Cremation

Authored by: Douglas J. Davies

The Routledge Companion to Death and Dying

Print publication date:  May  2017
Online publication date:  May  2017

Print ISBN: 9781138852075
eBook ISBN: 9781315723747
Adobe ISBN:

10.4324/9781315723747.ch27

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Abstract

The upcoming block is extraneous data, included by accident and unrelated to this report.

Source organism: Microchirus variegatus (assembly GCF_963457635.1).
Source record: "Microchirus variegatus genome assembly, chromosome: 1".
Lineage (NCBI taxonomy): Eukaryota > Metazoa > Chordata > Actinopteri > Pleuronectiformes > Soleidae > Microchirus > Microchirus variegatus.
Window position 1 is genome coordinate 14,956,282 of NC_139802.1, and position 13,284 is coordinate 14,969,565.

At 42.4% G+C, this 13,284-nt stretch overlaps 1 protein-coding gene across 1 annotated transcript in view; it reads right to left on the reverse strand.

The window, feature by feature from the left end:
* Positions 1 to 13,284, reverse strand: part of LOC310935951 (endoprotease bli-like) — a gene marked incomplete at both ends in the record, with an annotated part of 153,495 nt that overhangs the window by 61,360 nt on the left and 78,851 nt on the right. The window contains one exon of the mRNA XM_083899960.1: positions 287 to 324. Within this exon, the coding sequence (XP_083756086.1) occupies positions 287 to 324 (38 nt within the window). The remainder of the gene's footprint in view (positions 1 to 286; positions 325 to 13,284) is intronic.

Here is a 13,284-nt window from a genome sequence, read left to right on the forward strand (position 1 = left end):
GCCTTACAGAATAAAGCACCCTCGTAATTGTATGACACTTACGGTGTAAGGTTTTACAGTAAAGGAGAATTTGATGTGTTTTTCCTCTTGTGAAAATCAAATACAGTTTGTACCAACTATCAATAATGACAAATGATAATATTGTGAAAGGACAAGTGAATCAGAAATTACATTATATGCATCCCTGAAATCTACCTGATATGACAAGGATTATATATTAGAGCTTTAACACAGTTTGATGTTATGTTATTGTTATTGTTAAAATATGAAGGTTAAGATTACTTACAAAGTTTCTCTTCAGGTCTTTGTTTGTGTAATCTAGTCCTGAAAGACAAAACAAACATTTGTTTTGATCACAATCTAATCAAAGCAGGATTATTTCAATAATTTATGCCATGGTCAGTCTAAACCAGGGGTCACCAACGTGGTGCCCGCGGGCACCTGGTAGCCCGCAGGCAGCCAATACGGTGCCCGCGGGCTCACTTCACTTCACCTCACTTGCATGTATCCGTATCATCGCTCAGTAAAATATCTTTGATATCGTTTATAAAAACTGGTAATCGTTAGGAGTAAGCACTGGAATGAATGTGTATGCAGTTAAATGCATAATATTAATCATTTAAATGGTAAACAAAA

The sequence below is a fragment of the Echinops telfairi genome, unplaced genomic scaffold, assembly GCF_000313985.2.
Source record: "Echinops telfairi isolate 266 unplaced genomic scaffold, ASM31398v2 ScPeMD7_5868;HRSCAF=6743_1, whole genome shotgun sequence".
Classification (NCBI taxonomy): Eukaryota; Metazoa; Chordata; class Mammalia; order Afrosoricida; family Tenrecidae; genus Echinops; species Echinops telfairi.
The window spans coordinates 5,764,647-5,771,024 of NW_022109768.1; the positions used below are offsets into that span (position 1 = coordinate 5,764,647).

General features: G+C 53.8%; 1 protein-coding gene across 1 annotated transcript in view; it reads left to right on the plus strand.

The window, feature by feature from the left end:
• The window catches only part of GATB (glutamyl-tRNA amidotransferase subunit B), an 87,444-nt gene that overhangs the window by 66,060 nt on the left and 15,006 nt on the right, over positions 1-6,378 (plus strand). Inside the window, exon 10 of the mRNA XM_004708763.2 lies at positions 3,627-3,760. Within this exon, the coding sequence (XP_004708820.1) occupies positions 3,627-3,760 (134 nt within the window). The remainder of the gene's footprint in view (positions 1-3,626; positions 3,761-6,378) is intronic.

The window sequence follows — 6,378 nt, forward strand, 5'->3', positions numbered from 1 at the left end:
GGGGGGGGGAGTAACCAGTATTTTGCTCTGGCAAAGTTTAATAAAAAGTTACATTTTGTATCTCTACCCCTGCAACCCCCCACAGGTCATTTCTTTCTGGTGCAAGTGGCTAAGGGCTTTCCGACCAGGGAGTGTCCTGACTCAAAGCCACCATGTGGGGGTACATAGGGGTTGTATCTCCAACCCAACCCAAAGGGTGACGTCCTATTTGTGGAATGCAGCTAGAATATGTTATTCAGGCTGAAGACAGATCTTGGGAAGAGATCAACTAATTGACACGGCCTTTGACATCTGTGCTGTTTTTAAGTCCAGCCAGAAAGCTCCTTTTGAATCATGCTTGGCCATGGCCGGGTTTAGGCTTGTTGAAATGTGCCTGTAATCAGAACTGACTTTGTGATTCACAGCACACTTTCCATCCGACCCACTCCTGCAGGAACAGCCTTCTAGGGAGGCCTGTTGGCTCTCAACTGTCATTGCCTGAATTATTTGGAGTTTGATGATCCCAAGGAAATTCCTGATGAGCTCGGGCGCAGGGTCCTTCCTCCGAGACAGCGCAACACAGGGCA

Cremation holds a significant place in anthropology as a major ritualized mode of dealing with the universal concern of treating dead bodies. Here some anthropologists with distinctive approaches to cremation are discussed from the later nineteenth to the early twenty-first centuries. E. B. Tylor’s 1871 foundational “introduction to the study of man and civilization,” entitled Anthropology, briefly commented on cremation while offering no theoretical analysis. His classical education ensured mention of “the burning of Patroclus,” one heroic figure of Homer’s Iliad, whose cremation and cremated remains were notable in antique mythology. Tylor’s comparative approach also sketched the care of cremated remains in ancient times as well as the Indian practice of suttee (or sati), the conjoint cremation of a husband’s corpse with the still-living wife (1871: 347).

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